Combating "Cardholder Not Present" Fraud
by Paul Meadowcroft - head of transaction security of the e-Security activities of the Thales Group - Wednesday, 9 March 2005.
At the moment the maximum level of security available to consumers for e-transactions is user ID and password authentication. However, this is already seen as being inadequate for securing financial transactions. Instead, pioneering banks and credit card providers are turning to the obvious candidate for reducing CNP fraud, the EMV smart card.

The reason that the EMV smart card is not already used within consumer e-transactions is the difficulty in including the card within the transaction process. The solution for this, an unconnected reader, is not new. However, the barrier has always been around cost. In other words, is it more cost effective for the bank to accept low levels of fraud rather than the expense of rolling out millions of unconnected readers to consumers? The continuing rise of CNP fraud is beginning to tilt the argument in favour of the rollout option.

In terms of the technology behind the unconnected smart card readers, it is the introduction of a common standard that is the most important innovation. APACS, in association with MasterCard, released specification standards for unconnected smart card readers which have allowed leading manufacturers to offer products for mass consumption at a commercially viable cost.

The reader provides the user interface to the card and displays a one-time passcode once it has read the smart card and the user has entered his/her PIN. The user then manually types this passcode into the computer at the appropriate prompt. Only the issuing bank can authenticate this one-time passcode. To avoid repeat attacks, the one-time passcode can also be linked to the individual transaction by a more secure, yet still simple, challenge–response process. In that case, should the passcode be intercepted, it is of no use whatsoever beyond that single transaction.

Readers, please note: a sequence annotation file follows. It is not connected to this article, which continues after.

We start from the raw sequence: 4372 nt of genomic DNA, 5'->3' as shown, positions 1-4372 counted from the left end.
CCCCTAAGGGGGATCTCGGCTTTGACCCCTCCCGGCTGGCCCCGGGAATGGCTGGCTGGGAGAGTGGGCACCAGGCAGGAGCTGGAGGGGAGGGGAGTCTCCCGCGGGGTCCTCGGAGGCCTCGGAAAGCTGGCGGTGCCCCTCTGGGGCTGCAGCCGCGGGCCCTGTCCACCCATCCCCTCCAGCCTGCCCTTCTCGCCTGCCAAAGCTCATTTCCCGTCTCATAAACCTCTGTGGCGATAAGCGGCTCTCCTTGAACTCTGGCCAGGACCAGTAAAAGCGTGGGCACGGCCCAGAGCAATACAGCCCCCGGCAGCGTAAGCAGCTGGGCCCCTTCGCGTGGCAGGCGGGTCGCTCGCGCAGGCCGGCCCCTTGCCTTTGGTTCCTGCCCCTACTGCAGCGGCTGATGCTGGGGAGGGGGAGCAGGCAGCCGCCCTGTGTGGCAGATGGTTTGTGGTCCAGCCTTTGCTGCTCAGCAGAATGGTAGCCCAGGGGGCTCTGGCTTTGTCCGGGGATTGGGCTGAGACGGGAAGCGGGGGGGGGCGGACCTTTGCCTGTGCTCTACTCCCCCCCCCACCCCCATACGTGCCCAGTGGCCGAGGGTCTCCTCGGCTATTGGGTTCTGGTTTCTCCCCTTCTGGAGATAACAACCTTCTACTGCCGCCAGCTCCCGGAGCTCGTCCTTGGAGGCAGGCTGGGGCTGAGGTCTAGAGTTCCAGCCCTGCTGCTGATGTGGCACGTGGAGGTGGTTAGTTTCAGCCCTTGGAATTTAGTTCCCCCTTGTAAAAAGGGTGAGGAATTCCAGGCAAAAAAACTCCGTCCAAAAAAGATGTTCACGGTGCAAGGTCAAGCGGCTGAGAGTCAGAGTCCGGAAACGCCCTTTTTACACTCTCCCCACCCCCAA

Assuming that consumers will not resist the introduction of unconnected readers, this new system will have an extremely positive effect on fraud and in turn help boost consumer confidence in e-Commerce. However, it is not just internet-based transactions that will benefit. Theoretically, any transaction where the card has to be used, and the cardholder is not present, could use this scheme. For example, if purchasing a good or service over the phone, the user could simply read the one time passcode to the person at the other end who could validate it in the usual way through the payment system. As such the smart card is transformed into a personal security module to validate every financial transaction the user wishes to make.

The security benefits are clear to see. The inclusion of a smart card in every financial transaction will add a crucial second layer of authentication. This two-factor authentication process of something you have as well as something you know should dramatically reduce fraud.

The move towards two-factor authentication for all transactions using smart cards is an important example of a security model that is able to grow organically and embrace and integrate new transaction technologies and channels, as and when required. This kind of flexible, yet secure and dependable system, is key for today’s advancing e-business world and, crucially, is now a commercially possibility.

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